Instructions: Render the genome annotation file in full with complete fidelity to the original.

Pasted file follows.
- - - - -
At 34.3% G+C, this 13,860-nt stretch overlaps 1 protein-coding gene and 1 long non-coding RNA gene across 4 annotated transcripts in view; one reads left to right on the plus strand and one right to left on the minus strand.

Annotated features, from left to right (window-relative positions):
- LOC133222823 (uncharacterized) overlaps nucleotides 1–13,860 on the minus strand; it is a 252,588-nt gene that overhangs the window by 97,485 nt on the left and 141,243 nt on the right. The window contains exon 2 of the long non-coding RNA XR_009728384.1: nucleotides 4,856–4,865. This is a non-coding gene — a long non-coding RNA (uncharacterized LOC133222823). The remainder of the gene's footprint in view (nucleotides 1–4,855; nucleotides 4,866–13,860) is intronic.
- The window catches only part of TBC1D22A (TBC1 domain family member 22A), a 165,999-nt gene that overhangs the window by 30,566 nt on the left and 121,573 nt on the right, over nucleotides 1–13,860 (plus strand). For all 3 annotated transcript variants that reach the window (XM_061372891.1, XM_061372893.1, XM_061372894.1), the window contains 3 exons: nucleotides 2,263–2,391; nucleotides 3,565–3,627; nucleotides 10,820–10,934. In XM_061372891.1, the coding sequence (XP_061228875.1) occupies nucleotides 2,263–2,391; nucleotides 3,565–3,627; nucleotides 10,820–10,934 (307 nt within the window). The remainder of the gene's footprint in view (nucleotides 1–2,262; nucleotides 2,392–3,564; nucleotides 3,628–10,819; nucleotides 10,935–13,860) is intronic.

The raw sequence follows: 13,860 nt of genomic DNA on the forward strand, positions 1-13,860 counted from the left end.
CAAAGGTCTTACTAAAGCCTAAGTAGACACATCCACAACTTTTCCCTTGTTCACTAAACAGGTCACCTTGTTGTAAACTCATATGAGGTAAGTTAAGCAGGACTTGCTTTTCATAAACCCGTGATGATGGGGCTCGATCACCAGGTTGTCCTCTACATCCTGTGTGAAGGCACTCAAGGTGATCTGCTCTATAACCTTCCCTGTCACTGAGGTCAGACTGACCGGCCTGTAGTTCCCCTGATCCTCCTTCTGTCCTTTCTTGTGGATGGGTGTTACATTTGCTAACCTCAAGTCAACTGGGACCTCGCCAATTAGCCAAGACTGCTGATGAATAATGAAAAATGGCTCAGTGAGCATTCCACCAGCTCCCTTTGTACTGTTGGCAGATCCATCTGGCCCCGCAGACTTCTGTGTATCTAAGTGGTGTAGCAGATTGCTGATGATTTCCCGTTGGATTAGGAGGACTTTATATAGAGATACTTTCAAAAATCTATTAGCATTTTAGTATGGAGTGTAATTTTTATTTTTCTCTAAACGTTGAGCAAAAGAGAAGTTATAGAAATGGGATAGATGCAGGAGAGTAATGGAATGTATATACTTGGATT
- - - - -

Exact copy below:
At 34.3% G+C, this 13,860-nt stretch overlaps 1 protein-coding gene and 1 long non-coding RNA gene across 4 annotated transcripts in view; one reads left to right on the plus strand and one right to left on the minus strand.

Annotated features, from left to right (window-relative positions):
- LOC133222823 (uncharacterized) overlaps nucleotides 1–13,860 on the minus strand; it is a 252,588-nt gene that overhangs the window by 97,485 nt on the left and 141,243 nt on the right. The window contains exon 2 of the long non-coding RNA XR_009728384.1: nucleotides 4,856–4,865. This is a non-coding gene — a long non-coding RNA (uncharacterized LOC133222823). The remainder of the gene's footprint in view (nucleotides 1–4,855; nucleotides 4,866–13,860) is intronic.
- The window catches only part of TBC1D22A (TBC1 domain family member 22A), a 165,999-nt gene that overhangs the window by 30,566 nt on the left and 121,573 nt on the right, over nucleotides 1–13,860 (plus strand). For all 3 annotated transcript variants that reach the window (XM_061372891.1, XM_061372893.1, XM_061372894.1), the window contains 3 exons: nucleotides 2,263–2,391; nucleotides 3,565–3,627; nucleotides 10,820–10,934. In XM_061372891.1, the coding sequence (XP_061228875.1) occupies nucleotides 2,263–2,391; nucleotides 3,565–3,627; nucleotides 10,820–10,934 (307 nt within the window). The remainder of the gene's footprint in view (nucleotides 1–2,262; nucleotides 2,392–3,564; nucleotides 3,628–10,819; nucleotides 10,935–13,860) is intronic.

The raw sequence follows: 13,860 nt of genomic DNA on the forward strand, positions 1-13,860 counted from the left end.
CAAAGGTCTTACTAAAGCCTAAGTAGACACATCCACAACTTTTCCCTTGTTCACTAAACAGGTCACCTTGTTGTAAACTCATATGAGGTAAGTTAAGCAGGACTTGCTTTTCATAAACCCGTGATGATGGGGCTCGATCACCAGGTTGTCCTCTACATCCTGTGTGAAGGCACTCAAGGTGATCTGCTCTATAACCTTCCCTGTCACTGAGGTCAGACTGACCGGCCTGTAGTTCCCCTGATCCTCCTTCTGTCCTTTCTTGTGGATGGGTGTTACATTTGCTAACCTCAAGTCAACTGGGACCTCGCCAATTAGCCAAGACTGCTGATGAATAATGAAAAATGGCTCAGTGAGCATTCCACCAGCTCCCTTTGTACTGTTGGCAGATCCATCTGGCCCCGCAGACTTCTGTGTATCTAAGTGGTGTAGCAGATTGCTGATGATTTCCCGTTGGATTAGGAGGACTTTATATAGAGATACTTTCAAAAATCTATTAGCATTTTAGTATGGAGTGTAATTTTTATTTTTCTCTAAACGTTGAGCAAAAGAGAAGTTATAGAAATGGGATAGATGCAGGAGAGTAATGGAATGTATATACTTGGATT